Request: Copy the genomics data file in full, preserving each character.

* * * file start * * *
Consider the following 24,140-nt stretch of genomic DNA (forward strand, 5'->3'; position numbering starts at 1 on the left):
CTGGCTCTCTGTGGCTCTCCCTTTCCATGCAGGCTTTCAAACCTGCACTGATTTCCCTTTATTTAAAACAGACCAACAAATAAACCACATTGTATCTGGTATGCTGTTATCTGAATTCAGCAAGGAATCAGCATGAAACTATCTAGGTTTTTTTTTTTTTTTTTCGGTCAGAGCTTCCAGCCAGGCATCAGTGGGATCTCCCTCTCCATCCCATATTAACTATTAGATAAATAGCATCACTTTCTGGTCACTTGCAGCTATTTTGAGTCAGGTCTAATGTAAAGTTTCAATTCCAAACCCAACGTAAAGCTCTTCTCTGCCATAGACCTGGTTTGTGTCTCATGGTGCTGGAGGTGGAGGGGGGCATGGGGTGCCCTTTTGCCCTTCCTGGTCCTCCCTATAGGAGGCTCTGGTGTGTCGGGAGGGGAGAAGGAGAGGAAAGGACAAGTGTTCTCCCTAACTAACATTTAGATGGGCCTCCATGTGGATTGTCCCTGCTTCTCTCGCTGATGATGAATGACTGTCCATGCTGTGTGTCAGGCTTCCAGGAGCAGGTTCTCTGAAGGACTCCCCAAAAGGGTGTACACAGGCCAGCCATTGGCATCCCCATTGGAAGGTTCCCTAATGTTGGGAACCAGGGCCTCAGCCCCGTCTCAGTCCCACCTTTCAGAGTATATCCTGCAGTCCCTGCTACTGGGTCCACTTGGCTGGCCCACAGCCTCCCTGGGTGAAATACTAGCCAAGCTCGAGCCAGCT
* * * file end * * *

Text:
Consider the following 24,140-nt stretch of genomic DNA (forward strand, 5'->3'; position numbering starts at 1 on the left):
CTGGCTCTCTGTGGCTCTCCCTTTCCATGCAGGCTTTCAAACCTGCACTGATTTCCCTTTATTTAAAACAGACCAACAAATAAACCACATTGTATCTGGTATGCTGTTATCTGAATTCAGCAAGGAATCAGCATGAAACTATCTAGGTTTTTTTTTTTTTTTTTCGGTCAGAGCTTCCAGCCAGGCATCAGTGGGATCTCCCTCTCCATCCCATATTAACTATTAGATAAATAGCATCACTTTCTGGTCACTTGCAGCTATTTTGAGTCAGGTCTAATGTAAAGTTTCAATTCCAAACCCAACGTAAAGCTCTTCTCTGCCATAGACCTGGTTTGTGTCTCATGGTGCTGGAGGTGGAGGGGGGCATGGGGTGCCCTTTTGCCCTTCCTGGTCCTCCCTATAGGAGGCTCTGGTGTGTCGGGAGGGGAGAAGGAGAGGAAAGGACAAGTGTTCTCCCTAACTAACATTTAGATGGGCCTCCATGTGGATTGTCCCTGCTTCTCTCGCTGATGATGAATGACTGTCCATGCTGTGTGTCAGGCTTCCAGGAGCAGGTTCTCTGAAGGACTCCCCAAAAGGGTGTACACAGGCCAGCCATTGGCATCCCCATTGGAAGGTTCCCTAATGTTGGGAACCAGGGCCTCAGCCCCGTCTCAGTCCCACCTTTCAGAGTATATCCTGCAGTCCCTGCTACTGGGTCCACTTGGCTGGCCCACAGCCTCCCTGGGTGAAATACTAGCCAAGCTCGAGCCAGCT